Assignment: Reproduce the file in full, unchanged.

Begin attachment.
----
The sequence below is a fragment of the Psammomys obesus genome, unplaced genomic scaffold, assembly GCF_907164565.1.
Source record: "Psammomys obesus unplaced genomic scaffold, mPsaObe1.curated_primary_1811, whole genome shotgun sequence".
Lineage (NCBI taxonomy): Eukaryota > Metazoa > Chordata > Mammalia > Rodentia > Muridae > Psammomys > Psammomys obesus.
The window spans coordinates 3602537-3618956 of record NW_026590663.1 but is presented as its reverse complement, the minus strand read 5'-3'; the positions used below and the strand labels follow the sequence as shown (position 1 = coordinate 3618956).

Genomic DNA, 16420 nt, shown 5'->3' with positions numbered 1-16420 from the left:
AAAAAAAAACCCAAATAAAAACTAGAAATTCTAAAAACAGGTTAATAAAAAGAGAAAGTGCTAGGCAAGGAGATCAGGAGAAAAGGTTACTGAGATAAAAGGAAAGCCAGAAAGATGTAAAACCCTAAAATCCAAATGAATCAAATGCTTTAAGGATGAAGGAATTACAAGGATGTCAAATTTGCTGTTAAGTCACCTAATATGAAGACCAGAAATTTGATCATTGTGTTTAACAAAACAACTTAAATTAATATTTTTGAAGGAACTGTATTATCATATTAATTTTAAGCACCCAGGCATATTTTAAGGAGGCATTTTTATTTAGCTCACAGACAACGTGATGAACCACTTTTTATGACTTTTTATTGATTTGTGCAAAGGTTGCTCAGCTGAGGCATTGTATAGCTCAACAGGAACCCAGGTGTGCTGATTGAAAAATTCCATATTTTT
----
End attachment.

The sequence below is a fragment of the Psammomys obesus genome, unplaced genomic scaffold, assembly GCF_907164565.1.
Source record: "Psammomys obesus unplaced genomic scaffold, mPsaObe1.curated_primary_1811, whole genome shotgun sequence".
Lineage (NCBI taxonomy): Eukaryota > Metazoa > Chordata > Mammalia > Rodentia > Muridae > Psammomys > Psammomys obesus.
The window spans coordinates 3602537-3618956 of record NW_026590663.1 but is presented as its reverse complement, the minus strand read 5'-3'; the positions used below and the strand labels follow the sequence as shown (position 1 = coordinate 3618956).

Genomic DNA, 16420 nt, shown 5'->3' with positions numbered 1-16420 from the left:
AAAAAAAAACCCAAATAAAAACTAGAAATTCTAAAAACAGGTTAATAAAAAGAGAAAGTGCTAGGCAAGGAGATCAGGAGAAAAGGTTACTGAGATAAAAGGAAAGCCAGAAAGATGTAAAACCCTAAAATCCAAATGAATCAAATGCTTTAAGGATGAAGGAATTACAAGGATGTCAAATTTGCTGTTAAGTCACCTAATATGAAGACCAGAAATTTGATCATTGTGTTTAACAAAACAACTTAAATTAATATTTTTGAAGGAACTGTATTATCATATTAATTTTAAGCACCCAGGCATATTTTAAGGAGGCATTTTTATTTAGCTCACAGACAACGTGATGAACCACTTTTTATGACTTTTTATTGATTTGTGCAAAGGTTGCTCAGCTGAGGCATTGTATAGCTCAACAGGAACCCAGGTGTGCTGATTGAAAAATTCCATATTTTT